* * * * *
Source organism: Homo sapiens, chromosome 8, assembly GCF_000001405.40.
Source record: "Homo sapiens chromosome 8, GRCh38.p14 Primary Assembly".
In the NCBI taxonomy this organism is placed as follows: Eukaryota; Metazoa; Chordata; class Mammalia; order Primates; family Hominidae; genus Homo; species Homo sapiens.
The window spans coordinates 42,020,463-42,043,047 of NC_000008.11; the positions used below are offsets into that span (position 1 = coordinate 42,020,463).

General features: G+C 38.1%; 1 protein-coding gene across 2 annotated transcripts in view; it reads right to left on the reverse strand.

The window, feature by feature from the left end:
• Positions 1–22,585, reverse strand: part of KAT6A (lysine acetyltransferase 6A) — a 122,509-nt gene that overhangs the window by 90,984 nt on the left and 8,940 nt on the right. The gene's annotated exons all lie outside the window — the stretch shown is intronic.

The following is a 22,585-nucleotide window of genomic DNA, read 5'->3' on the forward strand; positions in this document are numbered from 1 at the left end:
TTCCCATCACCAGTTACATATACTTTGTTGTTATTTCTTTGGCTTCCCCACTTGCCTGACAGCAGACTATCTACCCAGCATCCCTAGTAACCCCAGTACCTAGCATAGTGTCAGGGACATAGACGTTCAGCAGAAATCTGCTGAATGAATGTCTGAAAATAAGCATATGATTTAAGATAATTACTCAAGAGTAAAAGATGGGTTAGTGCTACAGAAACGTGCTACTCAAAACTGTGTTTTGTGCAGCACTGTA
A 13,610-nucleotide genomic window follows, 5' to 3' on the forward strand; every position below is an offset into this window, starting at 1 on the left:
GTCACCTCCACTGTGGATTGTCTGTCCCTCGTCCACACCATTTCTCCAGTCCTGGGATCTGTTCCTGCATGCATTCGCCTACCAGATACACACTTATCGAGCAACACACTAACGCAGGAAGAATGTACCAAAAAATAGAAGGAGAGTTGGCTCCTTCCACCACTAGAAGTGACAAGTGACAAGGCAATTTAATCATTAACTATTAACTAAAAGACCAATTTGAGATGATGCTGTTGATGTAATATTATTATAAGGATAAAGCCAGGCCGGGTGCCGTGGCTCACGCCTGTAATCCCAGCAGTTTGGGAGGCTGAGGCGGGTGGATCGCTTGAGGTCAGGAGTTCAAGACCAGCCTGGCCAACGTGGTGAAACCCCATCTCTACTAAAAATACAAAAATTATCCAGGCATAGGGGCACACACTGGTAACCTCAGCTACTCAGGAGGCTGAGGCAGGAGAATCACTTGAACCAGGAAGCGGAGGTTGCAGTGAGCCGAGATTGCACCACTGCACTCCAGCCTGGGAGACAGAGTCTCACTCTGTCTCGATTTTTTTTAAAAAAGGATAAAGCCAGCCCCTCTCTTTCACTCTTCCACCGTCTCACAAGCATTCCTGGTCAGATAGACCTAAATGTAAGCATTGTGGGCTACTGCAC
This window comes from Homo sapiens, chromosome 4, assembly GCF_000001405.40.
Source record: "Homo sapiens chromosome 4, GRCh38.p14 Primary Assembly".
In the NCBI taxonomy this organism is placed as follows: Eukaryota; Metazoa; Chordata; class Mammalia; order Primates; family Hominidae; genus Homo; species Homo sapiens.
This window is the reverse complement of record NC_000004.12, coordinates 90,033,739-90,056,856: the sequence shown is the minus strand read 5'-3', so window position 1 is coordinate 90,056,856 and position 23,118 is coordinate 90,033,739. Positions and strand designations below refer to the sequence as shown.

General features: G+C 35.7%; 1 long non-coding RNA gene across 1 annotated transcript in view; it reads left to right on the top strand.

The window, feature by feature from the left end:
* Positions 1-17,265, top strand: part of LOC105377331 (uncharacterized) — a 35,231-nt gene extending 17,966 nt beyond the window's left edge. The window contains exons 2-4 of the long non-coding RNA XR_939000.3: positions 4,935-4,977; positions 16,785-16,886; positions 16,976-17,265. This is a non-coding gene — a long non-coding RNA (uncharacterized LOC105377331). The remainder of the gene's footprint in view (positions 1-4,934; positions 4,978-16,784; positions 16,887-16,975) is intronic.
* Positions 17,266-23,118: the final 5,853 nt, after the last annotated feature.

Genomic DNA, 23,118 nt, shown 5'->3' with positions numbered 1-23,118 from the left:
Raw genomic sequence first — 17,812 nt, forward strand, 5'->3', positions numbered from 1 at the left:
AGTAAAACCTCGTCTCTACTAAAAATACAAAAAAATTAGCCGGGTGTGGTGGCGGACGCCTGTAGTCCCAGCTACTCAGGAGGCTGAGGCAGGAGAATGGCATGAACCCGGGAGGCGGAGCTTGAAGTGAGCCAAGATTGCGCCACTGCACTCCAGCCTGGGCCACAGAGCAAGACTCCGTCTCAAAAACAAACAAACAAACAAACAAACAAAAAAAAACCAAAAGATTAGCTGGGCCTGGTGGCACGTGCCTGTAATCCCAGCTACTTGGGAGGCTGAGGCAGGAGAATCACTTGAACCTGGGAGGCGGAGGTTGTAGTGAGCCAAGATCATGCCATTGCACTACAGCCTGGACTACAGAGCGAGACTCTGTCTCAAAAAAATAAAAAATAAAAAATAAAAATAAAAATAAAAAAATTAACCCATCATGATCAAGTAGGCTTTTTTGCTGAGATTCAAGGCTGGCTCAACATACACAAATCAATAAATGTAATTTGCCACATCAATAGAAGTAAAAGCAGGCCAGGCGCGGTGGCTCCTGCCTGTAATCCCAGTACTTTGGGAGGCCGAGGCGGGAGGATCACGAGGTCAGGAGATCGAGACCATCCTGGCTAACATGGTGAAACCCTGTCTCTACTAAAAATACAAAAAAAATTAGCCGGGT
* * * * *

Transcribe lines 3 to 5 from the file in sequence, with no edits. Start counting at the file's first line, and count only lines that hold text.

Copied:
In the NCBI taxonomy this organism is placed as follows: Eukaryota; Metazoa; Chordata; class Mammalia; order Primates; family Hominidae; genus Homo; species Homo sapiens.
The window spans coordinates 42,020,463-42,043,047 of NC_000008.11; the positions used below are offsets into that span (position 1 = coordinate 42,020,463).

General features: G+C 38.1%; 1 protein-coding gene across 2 annotated transcripts in view; it reads right to left on the reverse strand.